Tuesday, August 3, 2010

My Perception of Inception

The mention of ideas being powerful once it gets in your head was a great way to start "Inception". It rightly set the tone that this movie is cerebral. Indeed, it leaves you thinking about reality and dreams even after the movie has finished.

Dreams are powerful, and essential. Perhaps that’s when and where ideas truly play. And that, I believe, gave Nolan a great focal point for his movie.

I often engaged in conversation with some of my family members--as they talked in their sleep! And I found it funny how senseless the things they talked about. A few times, I actually tried to coax some information from our conversations, so I can tease them the next day. However unfair it seems, I maintain that no one must ever do that to me, for I would never want my wife to uncover secrets from my subconscious!

But I can tell you that it's actually impossible to “extract” any sensible information from sleep-talkers, or sleep-walkers! The best you can do is enjoy that moment and giggle while they murmur incomprehensible sentences.

Perhaps that is the reason why I never thought of injecting some ideas into vulnerable minds as they slept or dreamed. I think that if garbage was coming out, then they’ll perceive incoming ideas as garbage as well.

If I knew that implanting ideas into a sleeping person's mind would work, then i would have tried to trick my dozing Dad (who, at one time--I caught sleep-talking) to increase my college allowance back in those days.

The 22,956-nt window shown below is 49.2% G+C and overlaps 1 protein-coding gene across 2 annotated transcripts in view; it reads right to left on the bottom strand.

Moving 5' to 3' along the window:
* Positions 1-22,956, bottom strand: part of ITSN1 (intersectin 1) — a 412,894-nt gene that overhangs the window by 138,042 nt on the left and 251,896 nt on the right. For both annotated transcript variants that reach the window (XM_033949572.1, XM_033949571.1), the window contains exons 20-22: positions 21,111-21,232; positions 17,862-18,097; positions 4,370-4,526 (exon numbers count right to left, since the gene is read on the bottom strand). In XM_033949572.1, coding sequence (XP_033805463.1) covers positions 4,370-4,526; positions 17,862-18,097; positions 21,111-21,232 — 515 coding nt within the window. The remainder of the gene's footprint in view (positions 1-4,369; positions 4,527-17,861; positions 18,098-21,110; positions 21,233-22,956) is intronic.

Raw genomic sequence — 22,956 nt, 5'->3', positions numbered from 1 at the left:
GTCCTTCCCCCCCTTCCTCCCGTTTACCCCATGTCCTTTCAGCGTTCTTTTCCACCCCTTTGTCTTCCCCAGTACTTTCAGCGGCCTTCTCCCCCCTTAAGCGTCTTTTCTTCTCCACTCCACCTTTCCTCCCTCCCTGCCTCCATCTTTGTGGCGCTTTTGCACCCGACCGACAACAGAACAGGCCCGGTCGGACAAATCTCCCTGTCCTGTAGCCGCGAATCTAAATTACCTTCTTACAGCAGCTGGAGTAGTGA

And so, with the thesis of Inception, the “extractor”--whose usual job was to “extract” information--was also hired to “implant” an idea into a person’s mind. All that will be done via “shared dreams”.

That seems like a simple plot, isn’t it? Yes, but there’s more. It also involves layered dreams within a dream within a dream. And the technical aspects of such dream-layers was also accounted for--such as time dilation between each layer of dreams.

All that plot mechanics would’ve been enough for me, and it already is a great movie with that complexity alone. But Nolan overdid it with some snow mountain shooting action sequence which i think was unnecessary.

The movie also failed to tap into the emotion spectrum. Cobb's wife, who i suppose should deliver that part, played the weakest character of them all. The only scene that moved me was the quick flash of an elderly couple (Dobb and his wife) walking together while holding hands.

I also think that the “architect” was not creative enough in conjuring dream settings. Her “powers” were not tapped thoroughly.

Although i liked the scene where she pulled two mirrors facing each other. But then I instinctively looked for the camera (and the cameraman) in that scene, expecting them to be visible to me, as reflected by the mirrors. So in effect, what the scene did was to snap me out from being an "audience". At that moment, I began thinking technical stuff (as if i was part of the movie crew) on how the special effects were being achieved.

There were tropes which were apparent, such as dreams within a dream, as exemplified by “Waking Life”, or shared dreams (people entering the dreams of others) in “Dreamscape”, “The Cell”, and “Nightmare on Elm Street”. But with “Inception”, I give Nolan credit for making a movie that stimulates its viewers to think.

Even up to now, I am still thinking what my "totem" would be. Some little object that'll let me know if i'm within a dream or not.

How about you. What is your totem?

No comments: